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When you are ready for business premises and find a commercial property that meets your needs, you may want to get the lease signed and crack on! However, rushing into a lease agreement without being sure that it is suitable for your business requirements can potentially leave you in a difficult situation with no room for negotiation.Before signing anything, negotiate the terms of the lease. Come to an agreement that meets the needs of the landlord and tenant.
Length of lease
It’s often best practice not to take out a commercial lease longer than ten years. Business can change overnight: profits can go up and down, and often it’s difficult to forecast for failure. If your business gets into financial difficulties, the liability of a long-term 10-20 year lease will become a burden to you. Ensure that the terms of the lease include guaranteed renewal so that if the premises suit your business, you can remain.
Leasing a commercial property involves unavoidable costs. For example, rent will be payable. Hidden costs can include a service charge for any ongoing maintenance as well as building insurance. Request an exact breakdown of the costs from the landlord before signing the lease so that you know if it is going to be a viable option.
Repairs and maintenance
Before signing a commercial lease agreement, a clause must be included stating who will be responsible for repairs and maintenance during the lease term. There may be certain obligations regarding maintenance that you must adhere to. Knowing this before entering into a legally binding contract is crucial. When negotiating repairs and maintenance, aim to divide the responsibility between you and your landlord.When you visit the property, take photos. If your lease stipulates that on leaving, you must restore the premises to the same condition as at the beginning of your tenancy photographs will save potential disputes by providing evidence.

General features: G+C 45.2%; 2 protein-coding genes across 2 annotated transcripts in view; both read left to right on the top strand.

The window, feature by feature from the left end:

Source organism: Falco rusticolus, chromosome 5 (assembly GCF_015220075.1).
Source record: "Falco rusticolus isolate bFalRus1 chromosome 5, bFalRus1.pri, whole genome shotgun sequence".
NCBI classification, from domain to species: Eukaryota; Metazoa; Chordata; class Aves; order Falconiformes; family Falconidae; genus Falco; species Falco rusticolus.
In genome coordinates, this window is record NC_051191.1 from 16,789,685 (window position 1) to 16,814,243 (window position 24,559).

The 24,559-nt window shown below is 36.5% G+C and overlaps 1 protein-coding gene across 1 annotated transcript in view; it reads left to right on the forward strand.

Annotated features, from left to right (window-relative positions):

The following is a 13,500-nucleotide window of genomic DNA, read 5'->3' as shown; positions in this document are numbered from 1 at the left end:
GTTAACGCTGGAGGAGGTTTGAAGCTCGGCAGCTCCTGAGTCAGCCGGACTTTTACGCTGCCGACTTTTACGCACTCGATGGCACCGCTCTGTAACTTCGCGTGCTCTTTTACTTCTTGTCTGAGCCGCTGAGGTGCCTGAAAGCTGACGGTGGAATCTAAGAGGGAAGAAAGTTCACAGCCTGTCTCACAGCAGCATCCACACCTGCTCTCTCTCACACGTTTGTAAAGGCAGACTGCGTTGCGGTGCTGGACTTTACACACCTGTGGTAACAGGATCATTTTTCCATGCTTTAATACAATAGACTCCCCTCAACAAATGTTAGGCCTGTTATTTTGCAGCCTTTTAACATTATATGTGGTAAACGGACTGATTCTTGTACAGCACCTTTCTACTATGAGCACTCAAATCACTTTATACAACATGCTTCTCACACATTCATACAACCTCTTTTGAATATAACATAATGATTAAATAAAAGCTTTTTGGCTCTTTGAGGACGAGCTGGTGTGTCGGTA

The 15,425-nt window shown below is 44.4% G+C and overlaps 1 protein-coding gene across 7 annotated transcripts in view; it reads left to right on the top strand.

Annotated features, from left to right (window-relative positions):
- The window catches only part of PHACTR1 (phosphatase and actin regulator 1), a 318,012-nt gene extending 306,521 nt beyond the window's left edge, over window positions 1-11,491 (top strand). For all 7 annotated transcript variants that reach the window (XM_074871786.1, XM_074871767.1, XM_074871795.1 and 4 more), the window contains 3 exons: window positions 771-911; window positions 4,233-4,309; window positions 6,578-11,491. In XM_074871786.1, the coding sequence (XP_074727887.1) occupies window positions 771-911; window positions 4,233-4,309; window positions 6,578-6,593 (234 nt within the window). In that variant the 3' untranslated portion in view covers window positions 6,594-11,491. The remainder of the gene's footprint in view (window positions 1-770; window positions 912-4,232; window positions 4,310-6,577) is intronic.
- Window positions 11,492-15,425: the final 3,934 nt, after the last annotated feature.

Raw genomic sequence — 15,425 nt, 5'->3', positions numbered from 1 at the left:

If you need to end the lease early, you won’t be able to unless your original commercial lease agreement includes a ‘break clause’. A break clause is a protective clause that allows you to end the lease early without worrying about your finances. It’s important to discuss and negotiate the terms and conditions of the break clause with your landlord before signing.
Before signing a commercial lease, take advice from a solicitor. Some clauses could be adapted to meet your business requirements. Having a commercial property solicitor on board can help you understand the legal implications of your lease as well as helping with the negotiation of your terms.
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